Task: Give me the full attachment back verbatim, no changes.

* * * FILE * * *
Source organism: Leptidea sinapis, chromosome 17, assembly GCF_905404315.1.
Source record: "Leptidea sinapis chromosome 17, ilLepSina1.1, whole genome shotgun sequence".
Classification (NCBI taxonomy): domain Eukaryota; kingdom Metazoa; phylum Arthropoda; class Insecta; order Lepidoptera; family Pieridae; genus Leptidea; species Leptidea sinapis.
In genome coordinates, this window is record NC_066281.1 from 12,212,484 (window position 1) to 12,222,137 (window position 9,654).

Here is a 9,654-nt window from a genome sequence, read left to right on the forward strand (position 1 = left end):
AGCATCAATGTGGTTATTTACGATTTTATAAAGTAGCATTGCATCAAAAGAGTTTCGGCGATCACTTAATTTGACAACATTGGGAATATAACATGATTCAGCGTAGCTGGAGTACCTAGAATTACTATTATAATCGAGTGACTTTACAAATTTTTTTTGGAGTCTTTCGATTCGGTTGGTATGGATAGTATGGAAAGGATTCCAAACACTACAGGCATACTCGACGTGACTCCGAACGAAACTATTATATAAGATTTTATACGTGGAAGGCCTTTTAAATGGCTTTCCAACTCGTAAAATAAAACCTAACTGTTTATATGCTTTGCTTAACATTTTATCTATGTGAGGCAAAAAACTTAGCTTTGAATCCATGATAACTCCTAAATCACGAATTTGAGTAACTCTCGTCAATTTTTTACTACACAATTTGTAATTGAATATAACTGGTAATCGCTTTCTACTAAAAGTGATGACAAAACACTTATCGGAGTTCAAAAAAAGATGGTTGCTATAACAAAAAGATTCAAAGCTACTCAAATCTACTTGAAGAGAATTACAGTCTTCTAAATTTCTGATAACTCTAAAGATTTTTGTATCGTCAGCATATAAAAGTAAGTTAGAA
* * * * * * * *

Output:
Source organism: Leptidea sinapis, chromosome 17, assembly GCF_905404315.1.
Source record: "Leptidea sinapis chromosome 17, ilLepSina1.1, whole genome shotgun sequence".
Classification (NCBI taxonomy): domain Eukaryota; kingdom Metazoa; phylum Arthropoda; class Insecta; order Lepidoptera; family Pieridae; genus Leptidea; species Leptidea sinapis.
In genome coordinates, this window is record NC_066281.1 from 12,212,484 (window position 1) to 12,222,137 (window position 9,654).

Here is a 9,654-nt window from a genome sequence, read left to right on the forward strand (position 1 = left end):
AGCATCAATGTGGTTATTTACGATTTTATAAAGTAGCATTGCATCAAAAGAGTTTCGGCGATCACTTAATTTGACAACATTGGGAATATAACATGATTCAGCGTAGCTGGAGTACCTAGAATTACTATTATAATCGAGTGACTTTACAAATTTTTTTTGGAGTCTTTCGATTCGGTTGGTATGGATAGTATGGAAAGGATTCCAAACACTACAGGCATACTCGACGTGACTCCGAACGAAACTATTATATAAGATTTTATACGTGGAAGGCCTTTTAAATGGCTTTCCAACTCGTAAAATAAAACCTAACTGTTTATATGCTTTGCTTAACATTTTATCTATGTGAGGCAAAAAACTTAGCTTTGAATCCATGATAACTCCTAAATCACGAATTTGAGTAACTCTCGTCAATTTTTTACTACACAATTTGTAATTGAATATAACTGGTAATCGCTTTCTACTAAAAGTGATGACAAAACACTTATCGGAGTTCAAAAAAAGATGGTTGCTATAACAAAAAGATTCAAAGCTACTCAAATCTACTTGAAGAGAATTACAGTCTTCTAAATTTCTGATAACTCTAAAGATTTTTGTATCGTCAGCATATAAAAGTAAGTTAGAA